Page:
Dr. Jaclyn Chasse, naturopathic physician and President of the New Hampshire Association of Naturopathic Doctors says that when most people think about probiotics, they think about the important role they play in supporting digestive health.
There is a large body of research demonstrating the vital role that probiotics play in the proper functioning of the intestines as well as digestion, absorption, and assimilation of nutrients. In contrast, some people are not aware of some of the other beneficial effects of probiotic supplementation. One of the less publicized benefits of probiotics is the beneficial effect on the immune system.
Several human studies have been published demonstrating the protective effect of probiotics against several types of infectious organisms. With increasing concerns around superbugs and contagious diseases, probiotics are an inexpensive, safe, and easy option to support a healthy immune response to organisms and viruses in our environment. Read more
What you should know:
Vitamin D is extremely important for your bone health. Vitamin D increases your body's ability to absorb calcium, a mineral that builds our bones. Without enough vitamin D, our bones can become brittle, thin or misshapen.
If you are like most people, most of your vitamin D results from sunlight -- ultraviolet rays (UV rays). Some people do not have many opportunities to absorb vitamin D from sun exposure. They are often inactive people in nursing homes, people with very dark skin, and people who cover up with dark clothing. People who work indoors at night and sleep during the day are also at risk. Very heavy people with a lot of fat under their skin also have a problem absorbing enough vitamin D from the sun. Sunscreens (used to prevent burns, melanoma skin cancer, & moles) can also block out rays that help to build bones.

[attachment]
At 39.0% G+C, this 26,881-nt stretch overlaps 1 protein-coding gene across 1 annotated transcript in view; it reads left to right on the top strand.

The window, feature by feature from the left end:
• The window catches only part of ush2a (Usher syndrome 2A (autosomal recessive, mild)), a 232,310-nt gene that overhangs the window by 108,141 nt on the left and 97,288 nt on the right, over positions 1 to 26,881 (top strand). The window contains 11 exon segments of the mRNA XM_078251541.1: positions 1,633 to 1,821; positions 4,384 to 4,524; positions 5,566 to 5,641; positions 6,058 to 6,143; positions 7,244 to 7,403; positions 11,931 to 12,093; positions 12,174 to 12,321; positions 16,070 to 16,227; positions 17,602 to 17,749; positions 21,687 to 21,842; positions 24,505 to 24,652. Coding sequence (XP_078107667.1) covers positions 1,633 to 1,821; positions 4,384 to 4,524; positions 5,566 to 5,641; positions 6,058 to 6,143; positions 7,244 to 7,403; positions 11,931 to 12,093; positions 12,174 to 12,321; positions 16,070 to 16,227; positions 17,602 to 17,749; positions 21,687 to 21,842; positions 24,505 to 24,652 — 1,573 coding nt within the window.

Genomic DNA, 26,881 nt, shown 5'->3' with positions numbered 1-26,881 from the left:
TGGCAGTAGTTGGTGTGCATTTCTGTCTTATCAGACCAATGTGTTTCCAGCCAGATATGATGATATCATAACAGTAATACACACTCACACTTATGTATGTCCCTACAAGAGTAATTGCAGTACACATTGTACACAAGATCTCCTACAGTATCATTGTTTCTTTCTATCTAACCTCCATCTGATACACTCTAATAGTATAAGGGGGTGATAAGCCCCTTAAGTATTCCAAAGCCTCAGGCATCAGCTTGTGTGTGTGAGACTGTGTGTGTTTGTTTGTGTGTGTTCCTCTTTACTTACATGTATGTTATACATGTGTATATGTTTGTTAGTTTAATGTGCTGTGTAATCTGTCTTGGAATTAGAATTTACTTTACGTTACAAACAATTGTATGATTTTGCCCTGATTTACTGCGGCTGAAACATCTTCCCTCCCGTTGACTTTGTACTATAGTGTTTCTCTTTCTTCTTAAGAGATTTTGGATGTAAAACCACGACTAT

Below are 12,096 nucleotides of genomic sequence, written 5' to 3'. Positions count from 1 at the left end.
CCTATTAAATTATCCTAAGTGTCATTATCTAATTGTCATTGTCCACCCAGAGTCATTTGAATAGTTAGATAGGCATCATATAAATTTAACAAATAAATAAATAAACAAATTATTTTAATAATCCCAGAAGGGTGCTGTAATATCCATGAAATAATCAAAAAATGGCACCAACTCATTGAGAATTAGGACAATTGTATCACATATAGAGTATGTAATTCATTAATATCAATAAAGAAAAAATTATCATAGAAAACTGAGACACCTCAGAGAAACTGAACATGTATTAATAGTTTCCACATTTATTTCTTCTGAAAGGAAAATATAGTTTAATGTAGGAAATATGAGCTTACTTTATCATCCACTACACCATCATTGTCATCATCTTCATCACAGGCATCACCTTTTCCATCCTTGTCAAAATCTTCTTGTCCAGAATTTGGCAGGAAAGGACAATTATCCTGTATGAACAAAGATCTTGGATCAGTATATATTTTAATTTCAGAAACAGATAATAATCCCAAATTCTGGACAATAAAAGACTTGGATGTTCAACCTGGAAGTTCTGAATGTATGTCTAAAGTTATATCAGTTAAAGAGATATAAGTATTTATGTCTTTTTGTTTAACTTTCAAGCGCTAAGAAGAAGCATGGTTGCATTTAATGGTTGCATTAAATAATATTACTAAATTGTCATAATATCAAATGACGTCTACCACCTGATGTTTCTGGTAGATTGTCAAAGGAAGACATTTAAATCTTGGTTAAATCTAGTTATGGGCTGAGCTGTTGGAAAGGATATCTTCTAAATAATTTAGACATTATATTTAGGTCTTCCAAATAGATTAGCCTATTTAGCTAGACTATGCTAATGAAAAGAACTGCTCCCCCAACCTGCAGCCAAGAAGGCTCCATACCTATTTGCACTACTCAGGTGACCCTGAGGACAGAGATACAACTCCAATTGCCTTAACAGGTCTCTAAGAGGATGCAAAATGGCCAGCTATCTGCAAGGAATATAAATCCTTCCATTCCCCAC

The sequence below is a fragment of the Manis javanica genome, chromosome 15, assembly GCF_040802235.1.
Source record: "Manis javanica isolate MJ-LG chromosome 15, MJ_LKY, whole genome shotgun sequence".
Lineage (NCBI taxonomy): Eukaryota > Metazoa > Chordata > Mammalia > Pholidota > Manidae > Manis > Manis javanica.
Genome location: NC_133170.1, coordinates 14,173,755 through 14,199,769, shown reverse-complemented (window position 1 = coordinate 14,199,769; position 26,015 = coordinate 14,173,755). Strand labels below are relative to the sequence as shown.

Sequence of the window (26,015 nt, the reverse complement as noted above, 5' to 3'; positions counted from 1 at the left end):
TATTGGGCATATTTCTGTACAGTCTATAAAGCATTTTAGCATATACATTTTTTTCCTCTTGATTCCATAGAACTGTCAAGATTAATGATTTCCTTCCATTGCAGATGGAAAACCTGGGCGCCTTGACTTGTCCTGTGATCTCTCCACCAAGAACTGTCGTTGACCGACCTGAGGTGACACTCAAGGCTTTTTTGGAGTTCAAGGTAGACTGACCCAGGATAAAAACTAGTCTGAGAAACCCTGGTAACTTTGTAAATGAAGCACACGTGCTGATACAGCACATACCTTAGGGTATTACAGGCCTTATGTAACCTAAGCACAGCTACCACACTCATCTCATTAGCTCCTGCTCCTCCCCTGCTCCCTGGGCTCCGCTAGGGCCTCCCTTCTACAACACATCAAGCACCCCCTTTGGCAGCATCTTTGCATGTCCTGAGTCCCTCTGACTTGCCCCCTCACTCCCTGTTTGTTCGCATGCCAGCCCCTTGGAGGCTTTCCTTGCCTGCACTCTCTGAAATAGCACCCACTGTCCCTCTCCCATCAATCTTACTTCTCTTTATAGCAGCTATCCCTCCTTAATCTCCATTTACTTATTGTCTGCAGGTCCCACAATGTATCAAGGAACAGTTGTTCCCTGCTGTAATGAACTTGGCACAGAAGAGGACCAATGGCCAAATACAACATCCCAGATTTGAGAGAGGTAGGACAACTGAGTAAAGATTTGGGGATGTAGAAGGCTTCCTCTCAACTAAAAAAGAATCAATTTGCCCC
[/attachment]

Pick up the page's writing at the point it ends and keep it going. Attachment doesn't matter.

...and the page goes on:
Diet can also affect your level of vitamin D. People with a milk allergy or lactose intolerance, and vegans & vegetarians might lack enough vitamin D in their diets. People who have had gastric bypass surgery are also at risk.
Women who breast feed might need a vitamin D supplement for themselves and their babies. Many people do not get enough vitamin D from UV light or food alone. Thus our government wisely started requiring dairies to add vitamin D to milk in the 1930s. This action made rickets, a damaging bone condition, rare. Good sources of vitamin D include fatty fish (salmon, mackerel, & tuna), cod liver oil, and orange juice, milk and yogurt fortified with vitamin D. Many cereals also include supplemental vitamin D and are eaten with milk. Read more
New research shows that besides lowering blood pressure and pulse rate, and reducing levels of the stress hormone cortisol spending time in nature also boosts your immune system.
In a study in Japan, 12 healthy men between the ages of 37 and 55 took a three-day, two-night trip to the forest. On the first day, the men spent two hours in the afternoon walking in the forest. On day two, they walked in the forest for two hours in the morning and two hours in the afternoon.
Blood samples tested on days two and three, showed that in 11 of the 12 men there was a 50% increase in natural killer cells. These cells are one of the main components of the immune system, and they play a central role in fighting tumors and viruses. Read more